Donor cultivation is a crucial part of sustaining a nonprofit, especially if its objectives require significant financial support. MSF offers people many options to contribute including both individual and corporate stakeholders. Such new strategies as the ability to make small one-time donations and choose to help a particular project may attract people who wish to support the organization but do not have a stable income or are have a specific interest in one or more communities. To attract these groups, MSF should engage social media and ensure that people do not feel as though they need to give large amounts of money.
Carboni, J. L., & Maxwell, S. P. (2015). Effective social media engagement for nonprofits: What matters? Journal of Public and Nonprofit Affairs, 1(1), 18-28.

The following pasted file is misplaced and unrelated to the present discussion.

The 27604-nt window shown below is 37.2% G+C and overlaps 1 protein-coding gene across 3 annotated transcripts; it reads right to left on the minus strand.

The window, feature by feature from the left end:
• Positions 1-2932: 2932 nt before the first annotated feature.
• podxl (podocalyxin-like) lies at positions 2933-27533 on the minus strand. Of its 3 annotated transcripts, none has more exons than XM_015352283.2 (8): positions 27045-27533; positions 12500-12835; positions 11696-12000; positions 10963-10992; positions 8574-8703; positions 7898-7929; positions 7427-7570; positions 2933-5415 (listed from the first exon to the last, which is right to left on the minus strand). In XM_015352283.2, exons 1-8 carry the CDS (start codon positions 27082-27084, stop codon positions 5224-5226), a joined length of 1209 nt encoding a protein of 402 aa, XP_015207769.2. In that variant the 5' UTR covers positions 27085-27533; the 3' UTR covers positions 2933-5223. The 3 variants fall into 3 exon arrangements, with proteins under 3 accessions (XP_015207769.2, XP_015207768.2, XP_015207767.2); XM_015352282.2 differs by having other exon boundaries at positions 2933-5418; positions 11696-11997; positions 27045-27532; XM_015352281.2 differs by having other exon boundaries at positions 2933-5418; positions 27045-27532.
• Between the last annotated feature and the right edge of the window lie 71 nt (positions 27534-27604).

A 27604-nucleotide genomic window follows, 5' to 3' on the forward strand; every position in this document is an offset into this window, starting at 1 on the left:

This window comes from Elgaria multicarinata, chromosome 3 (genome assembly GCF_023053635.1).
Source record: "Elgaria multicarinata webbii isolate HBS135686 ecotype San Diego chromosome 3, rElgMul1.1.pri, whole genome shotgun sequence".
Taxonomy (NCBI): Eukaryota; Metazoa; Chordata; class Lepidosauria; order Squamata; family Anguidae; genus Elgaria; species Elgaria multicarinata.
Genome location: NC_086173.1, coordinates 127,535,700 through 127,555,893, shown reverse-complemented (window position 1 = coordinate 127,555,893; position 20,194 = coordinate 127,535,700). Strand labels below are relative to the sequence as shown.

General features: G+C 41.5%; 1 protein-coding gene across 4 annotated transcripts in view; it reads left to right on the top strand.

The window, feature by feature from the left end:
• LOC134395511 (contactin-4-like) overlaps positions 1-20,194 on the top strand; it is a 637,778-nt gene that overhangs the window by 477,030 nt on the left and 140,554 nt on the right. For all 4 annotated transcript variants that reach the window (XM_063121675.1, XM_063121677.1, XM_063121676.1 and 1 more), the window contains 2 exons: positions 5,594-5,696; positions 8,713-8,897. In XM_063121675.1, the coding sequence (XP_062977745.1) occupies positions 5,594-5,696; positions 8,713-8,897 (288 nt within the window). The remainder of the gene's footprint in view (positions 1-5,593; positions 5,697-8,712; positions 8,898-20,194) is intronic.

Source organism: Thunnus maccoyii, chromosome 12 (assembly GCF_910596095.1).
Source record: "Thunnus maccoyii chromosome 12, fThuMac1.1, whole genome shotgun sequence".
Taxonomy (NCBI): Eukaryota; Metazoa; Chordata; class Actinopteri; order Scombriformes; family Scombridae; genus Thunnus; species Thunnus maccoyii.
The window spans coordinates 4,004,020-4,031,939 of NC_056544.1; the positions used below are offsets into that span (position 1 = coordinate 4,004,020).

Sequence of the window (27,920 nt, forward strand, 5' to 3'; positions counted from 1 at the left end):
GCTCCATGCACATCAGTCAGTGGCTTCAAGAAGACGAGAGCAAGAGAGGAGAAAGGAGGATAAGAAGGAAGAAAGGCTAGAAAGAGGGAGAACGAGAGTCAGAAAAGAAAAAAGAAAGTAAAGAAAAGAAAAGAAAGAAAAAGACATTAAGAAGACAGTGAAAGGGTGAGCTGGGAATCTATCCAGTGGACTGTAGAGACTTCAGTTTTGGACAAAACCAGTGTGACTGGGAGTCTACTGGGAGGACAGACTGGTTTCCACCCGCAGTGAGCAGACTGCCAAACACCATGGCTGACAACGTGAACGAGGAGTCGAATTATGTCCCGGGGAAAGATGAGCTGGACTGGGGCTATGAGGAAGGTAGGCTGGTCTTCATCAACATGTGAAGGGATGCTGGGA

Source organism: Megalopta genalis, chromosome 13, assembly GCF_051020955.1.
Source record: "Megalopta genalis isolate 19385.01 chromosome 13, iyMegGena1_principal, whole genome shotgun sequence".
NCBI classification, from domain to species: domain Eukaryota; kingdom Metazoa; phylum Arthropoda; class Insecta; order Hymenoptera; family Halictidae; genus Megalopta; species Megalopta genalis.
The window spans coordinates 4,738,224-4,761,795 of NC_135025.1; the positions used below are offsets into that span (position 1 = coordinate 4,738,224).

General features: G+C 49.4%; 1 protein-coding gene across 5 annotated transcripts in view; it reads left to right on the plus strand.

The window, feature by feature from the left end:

Explore donation options. (n.d.). Web.
Faulkner, M., Romaniuk, J., & Stern, P. (2016). New versus frequent donors: Exploring the behaviour of the most desirable donors. Australasian Marketing Journal (AMJ), 24(3), 198-204.
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Pressgrove, G. N., & McKeever, B. W. (2016). Nonprofit relationship management: Extending the organization-public relationship to loyalty and behaviors. Journal of Public Relations Research, 28(3-4), 193-211.
Ryzhov, I. O., Han, B., & Bradić, J. (2015). Cultivating disaster donors using data analytics. Management Science, 62(3), 849-866.
Sisson, D. C. (2017). Control mutuality, social media, and organization-public relationships: A study of local animal welfare organizations’ donors. Public Relations Review, 43(1), 179-189.
2016 US annual report. (2016). Web.